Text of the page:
I’ve never worked in a mesh environment, but I gather that I will need some sort of interface device at one of my Ubiquity antennas to link the mesh network to the pre-existing wi-fi network that connects to my control software.

Does this seem workable? What digimesh interface would be appropriate to link the mesh network to the wi-fi network? Is there another option that might achieve this?

Excluding the interface, it looks that a per solenoid cost for the relay and XBEE would be around $160/unit.

Thanks for your insights.

This WiFi Modem could be connected to your Network and would provide connectivity to the Mesh Network:

Your software will establish a TCP socket connection to this modem over the network and send commands to the 900mhz digimesh controllers through it:

Digi has documentation on the DigiMesh protocol here:

Please take a look and let me know if you have any questions on this.

Thank you,
Travis Elliott

I think I’m getting it. But I do need some clarifications.

I would most likely install the “mega modem” at one of my pump sites. That site has a 4-port ethernet hub with available ports. So the modem I would need would need to have an ethernet connection rather than wireless.

I would also have to purchase an XBee Pro 538 option for the modem for it to connect to the digimesh network. Correct?

By plugging the modem into the existing ethernet, all communication back to the server would occur over the 5MHz Ubiquity network. I could then run the XTCU software back in the office to configure the components. Is this correct?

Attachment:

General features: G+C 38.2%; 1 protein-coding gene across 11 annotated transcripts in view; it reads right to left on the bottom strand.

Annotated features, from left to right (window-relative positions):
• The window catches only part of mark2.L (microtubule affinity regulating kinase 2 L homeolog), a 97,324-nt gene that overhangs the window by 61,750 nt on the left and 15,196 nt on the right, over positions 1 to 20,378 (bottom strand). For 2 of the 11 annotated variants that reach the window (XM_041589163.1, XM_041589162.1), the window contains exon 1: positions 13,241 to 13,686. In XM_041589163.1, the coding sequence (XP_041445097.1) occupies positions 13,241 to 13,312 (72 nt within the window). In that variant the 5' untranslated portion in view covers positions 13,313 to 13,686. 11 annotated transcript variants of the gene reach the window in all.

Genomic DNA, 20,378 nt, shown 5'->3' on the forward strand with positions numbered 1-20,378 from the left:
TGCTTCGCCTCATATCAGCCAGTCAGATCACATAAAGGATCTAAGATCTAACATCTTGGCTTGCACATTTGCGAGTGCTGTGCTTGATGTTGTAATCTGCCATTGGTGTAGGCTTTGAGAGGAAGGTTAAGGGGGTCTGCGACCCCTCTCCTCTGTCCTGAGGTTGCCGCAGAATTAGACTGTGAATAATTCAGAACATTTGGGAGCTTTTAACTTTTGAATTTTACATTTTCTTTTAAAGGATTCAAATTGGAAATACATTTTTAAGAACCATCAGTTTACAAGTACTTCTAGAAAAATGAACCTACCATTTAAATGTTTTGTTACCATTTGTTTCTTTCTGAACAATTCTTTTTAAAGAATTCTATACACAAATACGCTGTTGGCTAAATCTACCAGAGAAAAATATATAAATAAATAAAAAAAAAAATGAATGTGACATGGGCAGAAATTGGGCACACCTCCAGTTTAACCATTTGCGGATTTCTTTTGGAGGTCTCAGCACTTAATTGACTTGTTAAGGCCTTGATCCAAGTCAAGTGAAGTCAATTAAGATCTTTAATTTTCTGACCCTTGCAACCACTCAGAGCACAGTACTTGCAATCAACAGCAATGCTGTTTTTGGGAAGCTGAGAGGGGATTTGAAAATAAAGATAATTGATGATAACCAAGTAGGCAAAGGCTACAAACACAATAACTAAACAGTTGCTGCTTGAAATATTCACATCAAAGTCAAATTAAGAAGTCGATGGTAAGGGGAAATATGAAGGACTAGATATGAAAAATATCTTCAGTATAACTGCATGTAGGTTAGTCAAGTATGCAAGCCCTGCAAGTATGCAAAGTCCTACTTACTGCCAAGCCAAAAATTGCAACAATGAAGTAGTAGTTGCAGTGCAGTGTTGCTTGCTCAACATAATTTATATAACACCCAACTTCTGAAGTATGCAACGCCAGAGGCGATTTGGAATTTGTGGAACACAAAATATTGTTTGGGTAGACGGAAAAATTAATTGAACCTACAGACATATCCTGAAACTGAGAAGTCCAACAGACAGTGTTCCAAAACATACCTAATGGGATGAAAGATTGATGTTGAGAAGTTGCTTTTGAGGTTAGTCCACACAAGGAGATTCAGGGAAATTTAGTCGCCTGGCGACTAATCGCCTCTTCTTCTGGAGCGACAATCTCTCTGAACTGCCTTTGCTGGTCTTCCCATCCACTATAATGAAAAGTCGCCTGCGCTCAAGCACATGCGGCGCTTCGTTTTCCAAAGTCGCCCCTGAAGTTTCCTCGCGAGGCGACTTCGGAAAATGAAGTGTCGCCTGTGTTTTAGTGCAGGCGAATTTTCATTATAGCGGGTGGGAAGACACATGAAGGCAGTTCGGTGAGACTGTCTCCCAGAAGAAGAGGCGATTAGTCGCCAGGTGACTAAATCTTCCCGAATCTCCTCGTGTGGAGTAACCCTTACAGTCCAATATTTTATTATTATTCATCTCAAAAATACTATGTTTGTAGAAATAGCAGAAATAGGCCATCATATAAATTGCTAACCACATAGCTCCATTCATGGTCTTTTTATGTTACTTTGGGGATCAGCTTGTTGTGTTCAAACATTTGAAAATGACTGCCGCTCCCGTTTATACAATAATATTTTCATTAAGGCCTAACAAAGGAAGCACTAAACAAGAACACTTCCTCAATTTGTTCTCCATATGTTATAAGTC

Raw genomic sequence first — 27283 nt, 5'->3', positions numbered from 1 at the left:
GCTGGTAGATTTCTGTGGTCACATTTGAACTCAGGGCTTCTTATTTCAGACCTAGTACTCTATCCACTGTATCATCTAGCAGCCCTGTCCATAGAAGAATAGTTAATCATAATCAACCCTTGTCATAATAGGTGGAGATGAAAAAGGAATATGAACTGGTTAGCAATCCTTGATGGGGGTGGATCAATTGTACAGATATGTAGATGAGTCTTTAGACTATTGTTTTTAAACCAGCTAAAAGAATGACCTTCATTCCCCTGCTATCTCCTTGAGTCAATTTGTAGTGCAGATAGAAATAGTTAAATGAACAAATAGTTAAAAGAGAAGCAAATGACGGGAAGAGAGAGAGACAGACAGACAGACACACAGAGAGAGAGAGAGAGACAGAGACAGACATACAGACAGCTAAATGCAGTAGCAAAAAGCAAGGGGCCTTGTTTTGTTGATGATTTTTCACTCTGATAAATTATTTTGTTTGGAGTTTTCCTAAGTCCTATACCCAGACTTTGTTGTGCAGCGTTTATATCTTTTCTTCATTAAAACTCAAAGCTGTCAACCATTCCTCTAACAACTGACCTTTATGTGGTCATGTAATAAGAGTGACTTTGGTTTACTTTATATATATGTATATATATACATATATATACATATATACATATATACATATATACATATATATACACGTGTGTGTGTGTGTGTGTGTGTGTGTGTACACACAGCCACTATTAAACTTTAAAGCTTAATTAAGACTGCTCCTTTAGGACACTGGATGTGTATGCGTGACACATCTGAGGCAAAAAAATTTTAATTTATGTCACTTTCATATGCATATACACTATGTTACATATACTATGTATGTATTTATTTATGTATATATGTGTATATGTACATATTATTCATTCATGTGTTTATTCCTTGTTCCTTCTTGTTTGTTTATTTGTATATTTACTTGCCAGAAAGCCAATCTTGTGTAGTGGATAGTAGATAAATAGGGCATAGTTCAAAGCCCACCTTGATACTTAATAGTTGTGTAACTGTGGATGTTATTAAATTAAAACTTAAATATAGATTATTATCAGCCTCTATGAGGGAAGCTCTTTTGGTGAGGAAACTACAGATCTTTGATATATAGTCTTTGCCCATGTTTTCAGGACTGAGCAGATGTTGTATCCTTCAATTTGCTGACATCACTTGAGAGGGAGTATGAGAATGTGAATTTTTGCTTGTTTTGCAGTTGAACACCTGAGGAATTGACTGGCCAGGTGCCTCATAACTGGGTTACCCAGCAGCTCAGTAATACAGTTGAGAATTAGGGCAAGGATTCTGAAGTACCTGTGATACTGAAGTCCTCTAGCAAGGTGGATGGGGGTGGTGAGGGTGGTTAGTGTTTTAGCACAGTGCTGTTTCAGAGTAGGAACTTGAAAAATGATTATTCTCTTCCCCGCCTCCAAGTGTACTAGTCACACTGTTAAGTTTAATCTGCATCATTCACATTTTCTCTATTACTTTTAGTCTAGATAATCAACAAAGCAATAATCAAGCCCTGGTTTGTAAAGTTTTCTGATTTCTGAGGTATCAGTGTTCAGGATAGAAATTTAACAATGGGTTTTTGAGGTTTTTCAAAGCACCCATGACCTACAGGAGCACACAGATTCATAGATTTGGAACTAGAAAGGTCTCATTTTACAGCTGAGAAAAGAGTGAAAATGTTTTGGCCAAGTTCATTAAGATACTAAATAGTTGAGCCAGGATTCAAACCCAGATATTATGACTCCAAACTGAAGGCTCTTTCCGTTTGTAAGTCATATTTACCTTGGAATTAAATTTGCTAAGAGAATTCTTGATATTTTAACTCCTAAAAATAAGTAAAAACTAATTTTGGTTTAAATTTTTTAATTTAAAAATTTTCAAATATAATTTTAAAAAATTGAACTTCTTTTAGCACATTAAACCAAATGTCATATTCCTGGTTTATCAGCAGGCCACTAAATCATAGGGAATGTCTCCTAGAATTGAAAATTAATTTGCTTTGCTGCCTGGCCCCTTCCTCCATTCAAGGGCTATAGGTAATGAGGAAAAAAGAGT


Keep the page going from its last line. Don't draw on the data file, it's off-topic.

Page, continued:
Finally, the mega modem documentation talks about communicating with sensors, which I am not doing. I am communicating with a 1-channel relay board, PR60-7_R15P, configured with the XBee-Pro communication module. I’m assuming this will work just fine, but I’d like to have you verify that.



We have an Ethernet Modem here:

This modem can be purchased with the 900 mhz(North America) module. Do be sure to note in Order Notes during Checkout: “Ethernet modem is to be used with ProXR relay controllers, do not enable Encryption option on Modem”. This will ensure it is compatible with your ProXR Relay controllers.

XCTU unfortunately only works over a COM port. Connectivity with this modem will be via a TCP socket over port 2101. However if you are crafty you can install a TCP to VCP driver on your computer which will mount a virtual COM port on your computer which will port all communication to a TCP socket connected to the Modem. This would enable you to communicate with the Modem from XCTU.